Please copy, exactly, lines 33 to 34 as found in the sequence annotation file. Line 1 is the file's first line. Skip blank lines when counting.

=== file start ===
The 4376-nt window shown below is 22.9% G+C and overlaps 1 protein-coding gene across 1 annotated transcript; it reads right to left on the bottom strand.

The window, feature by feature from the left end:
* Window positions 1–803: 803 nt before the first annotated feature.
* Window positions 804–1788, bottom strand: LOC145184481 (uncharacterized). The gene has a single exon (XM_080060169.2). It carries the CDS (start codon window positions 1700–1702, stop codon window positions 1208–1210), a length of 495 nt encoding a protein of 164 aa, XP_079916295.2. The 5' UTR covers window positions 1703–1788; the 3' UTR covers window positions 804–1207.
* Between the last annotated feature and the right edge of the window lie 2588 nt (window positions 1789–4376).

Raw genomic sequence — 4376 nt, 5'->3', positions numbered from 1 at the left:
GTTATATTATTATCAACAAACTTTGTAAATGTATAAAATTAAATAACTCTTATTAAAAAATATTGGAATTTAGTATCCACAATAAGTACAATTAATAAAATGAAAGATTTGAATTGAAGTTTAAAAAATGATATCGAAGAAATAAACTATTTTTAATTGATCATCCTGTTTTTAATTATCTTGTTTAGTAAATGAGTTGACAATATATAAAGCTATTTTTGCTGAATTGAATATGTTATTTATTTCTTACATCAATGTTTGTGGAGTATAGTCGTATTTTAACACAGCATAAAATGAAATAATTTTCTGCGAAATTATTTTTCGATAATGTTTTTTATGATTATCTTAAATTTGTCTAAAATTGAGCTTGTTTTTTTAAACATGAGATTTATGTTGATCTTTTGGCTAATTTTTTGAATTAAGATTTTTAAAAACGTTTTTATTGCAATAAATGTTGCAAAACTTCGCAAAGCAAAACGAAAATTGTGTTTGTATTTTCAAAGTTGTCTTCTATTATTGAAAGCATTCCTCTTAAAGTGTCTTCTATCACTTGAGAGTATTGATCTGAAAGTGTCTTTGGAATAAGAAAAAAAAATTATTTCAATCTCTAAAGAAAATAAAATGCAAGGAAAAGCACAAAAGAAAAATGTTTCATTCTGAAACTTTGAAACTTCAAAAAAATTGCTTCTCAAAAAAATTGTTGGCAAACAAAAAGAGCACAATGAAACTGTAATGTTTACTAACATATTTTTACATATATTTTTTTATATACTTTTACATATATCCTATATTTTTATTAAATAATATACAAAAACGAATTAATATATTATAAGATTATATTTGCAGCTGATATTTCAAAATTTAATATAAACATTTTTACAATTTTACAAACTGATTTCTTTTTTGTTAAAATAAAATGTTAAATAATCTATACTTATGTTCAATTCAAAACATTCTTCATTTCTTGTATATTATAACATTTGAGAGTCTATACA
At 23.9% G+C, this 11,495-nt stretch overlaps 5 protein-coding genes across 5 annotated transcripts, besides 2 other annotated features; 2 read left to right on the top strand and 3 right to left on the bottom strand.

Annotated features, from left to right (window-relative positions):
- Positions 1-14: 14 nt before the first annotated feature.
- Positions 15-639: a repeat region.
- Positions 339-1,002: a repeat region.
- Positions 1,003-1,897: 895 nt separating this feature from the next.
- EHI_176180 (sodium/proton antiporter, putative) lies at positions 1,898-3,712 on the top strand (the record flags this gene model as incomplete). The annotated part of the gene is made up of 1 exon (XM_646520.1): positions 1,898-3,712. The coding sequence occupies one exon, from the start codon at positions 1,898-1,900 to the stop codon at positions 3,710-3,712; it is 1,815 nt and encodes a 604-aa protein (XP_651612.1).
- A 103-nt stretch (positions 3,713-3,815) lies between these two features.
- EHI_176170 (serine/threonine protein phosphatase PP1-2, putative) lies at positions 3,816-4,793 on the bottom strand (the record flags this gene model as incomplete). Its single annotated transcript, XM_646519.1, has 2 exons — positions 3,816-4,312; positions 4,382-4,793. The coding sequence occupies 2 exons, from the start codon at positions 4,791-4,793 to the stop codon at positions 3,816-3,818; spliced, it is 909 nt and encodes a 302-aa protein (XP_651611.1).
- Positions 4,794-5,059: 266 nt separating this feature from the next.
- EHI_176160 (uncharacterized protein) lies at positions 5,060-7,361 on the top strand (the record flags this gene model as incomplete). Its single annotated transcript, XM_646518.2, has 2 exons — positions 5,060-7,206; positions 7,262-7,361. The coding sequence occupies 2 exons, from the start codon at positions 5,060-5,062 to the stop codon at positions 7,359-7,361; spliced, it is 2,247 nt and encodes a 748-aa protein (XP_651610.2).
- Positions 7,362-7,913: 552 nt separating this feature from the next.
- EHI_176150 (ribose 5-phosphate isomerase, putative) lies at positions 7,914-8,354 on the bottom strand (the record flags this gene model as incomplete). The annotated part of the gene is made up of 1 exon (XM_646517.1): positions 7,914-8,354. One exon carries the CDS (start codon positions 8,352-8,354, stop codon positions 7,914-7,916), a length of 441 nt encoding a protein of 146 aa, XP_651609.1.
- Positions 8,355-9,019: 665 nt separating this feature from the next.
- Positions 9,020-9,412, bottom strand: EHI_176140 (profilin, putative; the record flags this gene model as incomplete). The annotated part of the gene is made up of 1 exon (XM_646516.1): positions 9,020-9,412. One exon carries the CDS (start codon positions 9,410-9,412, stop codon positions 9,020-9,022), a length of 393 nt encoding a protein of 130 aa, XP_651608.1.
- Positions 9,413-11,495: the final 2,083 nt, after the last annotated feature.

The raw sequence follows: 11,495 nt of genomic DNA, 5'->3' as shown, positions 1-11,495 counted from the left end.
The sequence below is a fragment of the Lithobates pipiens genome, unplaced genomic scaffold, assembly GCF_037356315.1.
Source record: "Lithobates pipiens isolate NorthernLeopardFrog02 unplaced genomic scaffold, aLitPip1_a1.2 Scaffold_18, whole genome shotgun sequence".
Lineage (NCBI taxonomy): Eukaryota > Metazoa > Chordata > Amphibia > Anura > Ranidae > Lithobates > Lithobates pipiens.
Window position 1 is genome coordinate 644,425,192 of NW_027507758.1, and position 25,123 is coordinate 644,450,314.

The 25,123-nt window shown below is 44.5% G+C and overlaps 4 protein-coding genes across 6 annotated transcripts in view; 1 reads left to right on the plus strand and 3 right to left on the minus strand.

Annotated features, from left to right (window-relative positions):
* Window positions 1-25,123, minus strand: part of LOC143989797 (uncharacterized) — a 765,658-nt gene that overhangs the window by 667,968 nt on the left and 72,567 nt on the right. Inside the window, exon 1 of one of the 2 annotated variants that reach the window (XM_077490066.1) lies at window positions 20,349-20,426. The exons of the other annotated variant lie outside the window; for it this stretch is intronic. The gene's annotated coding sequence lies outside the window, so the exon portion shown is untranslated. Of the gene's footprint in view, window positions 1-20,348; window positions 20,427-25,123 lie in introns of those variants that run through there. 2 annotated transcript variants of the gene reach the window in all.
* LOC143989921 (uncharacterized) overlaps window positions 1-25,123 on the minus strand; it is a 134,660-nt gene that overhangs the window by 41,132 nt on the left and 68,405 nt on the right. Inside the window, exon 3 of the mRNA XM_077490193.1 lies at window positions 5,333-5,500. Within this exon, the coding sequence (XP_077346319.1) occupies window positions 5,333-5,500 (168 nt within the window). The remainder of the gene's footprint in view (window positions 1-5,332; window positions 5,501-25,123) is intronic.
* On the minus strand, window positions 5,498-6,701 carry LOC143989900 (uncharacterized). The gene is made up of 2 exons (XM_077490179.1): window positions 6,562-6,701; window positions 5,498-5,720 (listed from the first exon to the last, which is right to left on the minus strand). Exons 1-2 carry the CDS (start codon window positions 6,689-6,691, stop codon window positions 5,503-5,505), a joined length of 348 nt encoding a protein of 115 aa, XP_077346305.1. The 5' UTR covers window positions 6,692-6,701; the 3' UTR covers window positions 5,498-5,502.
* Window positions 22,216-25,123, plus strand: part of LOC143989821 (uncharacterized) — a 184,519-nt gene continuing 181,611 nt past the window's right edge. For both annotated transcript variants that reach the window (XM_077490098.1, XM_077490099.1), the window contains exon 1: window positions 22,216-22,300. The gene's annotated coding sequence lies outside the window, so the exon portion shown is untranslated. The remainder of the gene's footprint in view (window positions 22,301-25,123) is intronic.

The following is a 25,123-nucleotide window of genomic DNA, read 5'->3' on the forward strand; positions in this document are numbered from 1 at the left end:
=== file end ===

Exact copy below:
* On the minus strand, window positions 5,498-6,701 carry LOC143989900 (uncharacterized). The gene is made up of 2 exons (XM_077490179.1): window positions 6,562-6,701; window positions 5,498-5,720 (listed from the first exon to the last, which is right to left on the minus strand). Exons 1-2 carry the CDS (start codon window positions 6,689-6,691, stop codon window positions 5,503-5,505), a joined length of 348 nt encoding a protein of 115 aa, XP_077346305.1. The 5' UTR covers window positions 6,692-6,701; the 3' UTR covers window positions 5,498-5,502.
* Window positions 22,216-25,123, plus strand: part of LOC143989821 (uncharacterized) — a 184,519-nt gene continuing 181,611 nt past the window's right edge. For both annotated transcript variants that reach the window (XM_077490098.1, XM_077490099.1), the window contains exon 1: window positions 22,216-22,300. The gene's annotated coding sequence lies outside the window, so the exon portion shown is untranslated. The remainder of the gene's footprint in view (window positions 22,301-25,123) is intronic.